Friday, August 13, 2004
Tragedy Near Cuzco: The Belfast Telegraph (with a story from the Irish Independent) updates the Cuzco bus accident story with an interview of David O'Grady, "friend and fellow UCD student [of] David Scollard [who] was killed instantly after the bus they were travelling on missed a bridge and plunged to a river bed." NOTE: "There were no seat belts so everyone was hurled to the front." ALSO: "The bus was the best one we had been on. It looked structurally sound," O'Grady said. See Also: 'Tragedy Near Cuzco' in yesterday's Peruvia.
Telefonica Jobs: The Union Network International editorial states that "the dispute between Peru's Telecom Regulator and Telefonica Peru can only harm economic development and job prospects in the country and job security for telecom workers." See Also: 'Macro/Micro Economics' in yesterday's Peruvia.
Banking Regulations: Reuters reports that "a controversial bank tax is scaring clients away from Peru's biggest bank and could hurt the country's financial system in the long term," according to Raimundo Morales, Chief Operating Officer of Credicorp, Peru's largest financial holding. NOTE: "Credicorp, which owns leading bank Banco de Credito, said its income from banking services fell by 3% in the first half of this year from the second half of last year, despite expectations of growth. He expected the bank tax to take $2.5 million out of Credicorp's profits this year." ALSO: "Morales said he feared the tax was only creating a larger informal economy. Only half of Peru's eight million active individuals have a bank account, according to Credicorp. Conducting financial transactions through banks accounts for some 25%vof such operations in Peru's $60 billion economy, compared with 60 percent in Chile."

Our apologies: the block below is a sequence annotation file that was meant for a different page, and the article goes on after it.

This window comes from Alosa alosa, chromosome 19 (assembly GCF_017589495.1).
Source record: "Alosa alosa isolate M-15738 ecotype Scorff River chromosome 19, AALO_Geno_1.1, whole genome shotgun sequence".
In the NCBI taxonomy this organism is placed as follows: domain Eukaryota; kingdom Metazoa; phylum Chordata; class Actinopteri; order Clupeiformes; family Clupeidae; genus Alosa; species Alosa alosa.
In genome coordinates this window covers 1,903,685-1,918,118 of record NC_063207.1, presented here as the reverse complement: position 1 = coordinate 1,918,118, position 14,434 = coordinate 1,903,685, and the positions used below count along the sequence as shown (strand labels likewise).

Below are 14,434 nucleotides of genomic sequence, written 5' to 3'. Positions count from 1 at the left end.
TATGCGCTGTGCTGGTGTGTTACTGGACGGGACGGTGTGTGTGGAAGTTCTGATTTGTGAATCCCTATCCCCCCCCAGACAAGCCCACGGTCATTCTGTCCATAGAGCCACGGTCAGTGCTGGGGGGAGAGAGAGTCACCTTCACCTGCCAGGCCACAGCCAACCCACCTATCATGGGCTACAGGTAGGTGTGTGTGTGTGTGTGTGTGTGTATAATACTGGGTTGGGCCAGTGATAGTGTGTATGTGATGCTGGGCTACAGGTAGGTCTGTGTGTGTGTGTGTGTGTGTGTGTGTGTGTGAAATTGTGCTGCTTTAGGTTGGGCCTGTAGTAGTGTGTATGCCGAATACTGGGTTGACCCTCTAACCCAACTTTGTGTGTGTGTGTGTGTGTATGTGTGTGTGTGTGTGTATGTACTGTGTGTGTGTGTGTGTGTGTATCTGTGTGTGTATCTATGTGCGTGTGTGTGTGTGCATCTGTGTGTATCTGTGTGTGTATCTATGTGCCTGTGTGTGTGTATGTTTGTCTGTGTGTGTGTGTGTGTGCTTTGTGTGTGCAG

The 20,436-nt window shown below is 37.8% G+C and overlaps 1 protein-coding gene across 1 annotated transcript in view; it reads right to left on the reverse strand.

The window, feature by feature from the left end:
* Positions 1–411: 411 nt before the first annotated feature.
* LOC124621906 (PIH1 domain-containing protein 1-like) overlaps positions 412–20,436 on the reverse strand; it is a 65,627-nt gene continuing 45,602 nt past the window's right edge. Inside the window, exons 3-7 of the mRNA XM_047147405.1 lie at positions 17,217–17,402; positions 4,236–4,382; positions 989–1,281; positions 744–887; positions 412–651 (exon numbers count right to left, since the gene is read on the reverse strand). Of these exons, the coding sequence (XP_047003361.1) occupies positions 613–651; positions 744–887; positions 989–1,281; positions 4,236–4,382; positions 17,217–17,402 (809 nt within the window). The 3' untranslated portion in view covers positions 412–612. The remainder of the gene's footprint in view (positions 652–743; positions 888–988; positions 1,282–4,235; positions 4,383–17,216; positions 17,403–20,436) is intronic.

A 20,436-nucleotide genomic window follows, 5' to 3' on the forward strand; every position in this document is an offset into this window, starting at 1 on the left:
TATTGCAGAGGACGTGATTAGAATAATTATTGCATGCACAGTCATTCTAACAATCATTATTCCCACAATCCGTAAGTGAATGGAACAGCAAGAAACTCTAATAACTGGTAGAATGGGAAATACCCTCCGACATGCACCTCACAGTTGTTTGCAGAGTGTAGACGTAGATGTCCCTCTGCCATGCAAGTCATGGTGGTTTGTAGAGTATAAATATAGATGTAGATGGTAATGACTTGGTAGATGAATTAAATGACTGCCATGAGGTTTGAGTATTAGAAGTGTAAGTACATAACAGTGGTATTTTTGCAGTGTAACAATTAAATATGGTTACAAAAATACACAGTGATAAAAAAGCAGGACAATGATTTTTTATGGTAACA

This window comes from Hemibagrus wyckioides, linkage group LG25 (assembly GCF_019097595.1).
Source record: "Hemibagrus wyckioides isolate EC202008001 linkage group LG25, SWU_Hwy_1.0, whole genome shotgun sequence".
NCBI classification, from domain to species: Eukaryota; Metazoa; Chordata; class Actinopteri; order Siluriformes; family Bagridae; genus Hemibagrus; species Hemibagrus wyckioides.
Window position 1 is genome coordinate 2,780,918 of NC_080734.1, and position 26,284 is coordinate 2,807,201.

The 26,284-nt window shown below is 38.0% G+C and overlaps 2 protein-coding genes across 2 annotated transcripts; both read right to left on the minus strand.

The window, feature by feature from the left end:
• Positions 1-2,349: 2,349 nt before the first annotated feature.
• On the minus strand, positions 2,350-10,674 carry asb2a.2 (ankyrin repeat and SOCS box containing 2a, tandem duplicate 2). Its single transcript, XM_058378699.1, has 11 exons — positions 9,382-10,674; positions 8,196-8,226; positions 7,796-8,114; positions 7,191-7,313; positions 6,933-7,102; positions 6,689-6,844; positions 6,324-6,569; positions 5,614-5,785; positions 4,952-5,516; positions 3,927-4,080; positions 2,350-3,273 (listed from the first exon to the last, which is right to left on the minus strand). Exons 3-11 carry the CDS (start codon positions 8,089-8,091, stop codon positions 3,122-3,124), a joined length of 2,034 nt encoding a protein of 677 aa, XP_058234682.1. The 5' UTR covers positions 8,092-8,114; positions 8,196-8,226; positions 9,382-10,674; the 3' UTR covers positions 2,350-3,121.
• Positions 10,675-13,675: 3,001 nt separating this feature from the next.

Coca Production Up: The Cato Institute offers an editorial on John Walters, the head of the USA's Office of National Drug Control Policy, recent declarations that "the $3.3 billion Plan Colombia, now in its fourth year, has failed to make a significant dent in the amount of cocaine flowing out of that country. Walters added hastily, however, that he expected to see substantial progress in the next year or so." NOTE: "Although the acreage devoted to coca cultivation may have declined in Colombia, the acreage in Peru and Bolivia had risen sharply. That reversed the trend of the mid- and late 1990s when U.S.-funded anti-drug measures led to a crackdown that reduced cultivation in Peru and Bolivia-only to see it explode in Colombia and spread to new locales such as Ecuador and Brazil." SEE ALSO: 'Coca Production Down/Up' in August 11's Peruvia.
Peru In the Olympics: The Washington Post has a television column on "a problem that faced [USA television network] NBC in covering the parade of nations [which] was finding enough time to introduce all 202 nations. ... NBC decided to have co-hosts Bob Costas and Katie Couric talk about 40 to 50 countries, and have the others introduced graphically."It would have been tidbit pingpong," Costas said of trying to comment on all 202 countries. "You take Pakistan, I'll take Peru." The Los Angeles Daily News offers this: "Katie Couric, who'll be again involved in the Opening Ceremony coverage, [will be] trying to make Peru sound like a country that has a chance." In the Dallas Morning News, Costas continues his Peru obsession declaring, ""Know this: Peru and Poland don't enter the stadium anywhere near each other."
Good Music: The San Bernardino Sun reviews musician Kevin Johansen's latest effort with his band, the Nada, "Sur o no Sur" with claims that his teenage Argentine band's record "even went gold in Peru." His latest single is #12 on this Peruvian list. UPDATE: Reader VR emails to say that Joahansen's earlier band was Instruccion Cívica and their Peruvian hit in the mid-1980s was 'Obediencia Debida'.
Mad Music?: Pitchfork reviews the new album by 'The Bruces' called 'The Shining Path,' "presumably named for the Peruvian communist movement, although he makes no mention of it."